An image showing what it could look like for two designers collaborating on a single digital model using HoloLens. Credit: Microsoft
Microsoft’s HoloLens isn’t ready for prime time yet, but an interesting leak is giving outsiders a look at the augmented reality platform’s Start menu and an unannounced Bluetooth peripheral.
The leak comes courtesy of a new Microsoft program called Actiongram that appears to be a platform for creating mixed reality videos. In other words, videos that add augmented reality elements like a cartoon character or a digital rendering to real world video capture.
Twitter user Walking Cat (@h0x0d), who has a knack for poking around Microsoft sites and uncovering interesting documents and information, first leaked the information. Walking Cat’s previous efforts got us an early looks at Office 365 apps and Edge extensions. This time around, Walking Cat was able to grab some user documents and videos purportedly from the Actiongram site—dubbed Project Burbank—that show the Start menu in action and show a Bluetooth accessory for navigating the HoloLens interface.
The story behind the story: If you’ve been following along with the Windows 10 story you already know that everything Microsoft comes up with these days is based on the new operating system. That includes the software running PCs, tablets, smartphones, the Xbox One, and, yes, even HoloLens. Just like those other products, HoloLens has its own version of the Start menu. What we’re seeing here is still in early stages, however, and is unlikely to be the finished product.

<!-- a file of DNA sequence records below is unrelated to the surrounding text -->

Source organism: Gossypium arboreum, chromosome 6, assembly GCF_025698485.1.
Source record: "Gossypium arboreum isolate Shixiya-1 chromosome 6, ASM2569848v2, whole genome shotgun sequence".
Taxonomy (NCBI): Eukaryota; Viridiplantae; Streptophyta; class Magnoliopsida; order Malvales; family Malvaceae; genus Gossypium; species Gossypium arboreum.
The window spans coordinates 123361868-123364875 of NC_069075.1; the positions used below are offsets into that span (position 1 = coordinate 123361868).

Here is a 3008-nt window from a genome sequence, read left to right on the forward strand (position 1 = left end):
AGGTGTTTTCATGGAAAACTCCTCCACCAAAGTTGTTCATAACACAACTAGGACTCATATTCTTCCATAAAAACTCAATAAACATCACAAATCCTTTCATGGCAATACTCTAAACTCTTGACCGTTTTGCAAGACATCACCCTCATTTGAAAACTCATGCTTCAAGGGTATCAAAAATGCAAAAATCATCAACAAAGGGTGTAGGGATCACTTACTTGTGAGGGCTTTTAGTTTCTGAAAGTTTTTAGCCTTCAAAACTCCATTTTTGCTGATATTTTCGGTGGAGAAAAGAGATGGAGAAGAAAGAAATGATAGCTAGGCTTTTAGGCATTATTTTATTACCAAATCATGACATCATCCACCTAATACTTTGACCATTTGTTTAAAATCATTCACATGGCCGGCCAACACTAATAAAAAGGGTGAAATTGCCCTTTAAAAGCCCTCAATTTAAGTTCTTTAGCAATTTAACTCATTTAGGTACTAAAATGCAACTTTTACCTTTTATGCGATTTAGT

It’s not a menu, it’s a Shell
In an Actiongram instructional video, the HoloLens Start menu is called the “Shell” and appears pretty basic. It features icons at the top for connectivity, time, battery level, and volume. Below that are a set of Live Tiles including Microsoft Edge, Photos, Settings, Windows Feedback, Windows Store, and another two that aren’t particularly legible.
There’s also a Cortana logo above the Live Tiles, and that plus icon to the right of the Live Tiles takes you to the “All apps” screen similar to the Start screen from Windows 8 and Windows on mobile. Finally, below the Live Tiles are links to activate the camera in photo or video mode.
Is this Bluetooth peripheral headed to stores with the HoloLens?
To interact with the Live Tiles you “click” on them in HoloLens with an air tap, which is literally reaching your hand out in space and tapping. It appears Microsoft is coming up with an alternative method for navigation via a Bluetooth peripheral dubbed the Bluetooth Clicker. The handheld device has an elastic finger loop and a “thumb dish” at the top for clicking on items similar to a mouse—at least we presume that’s how it’s used.
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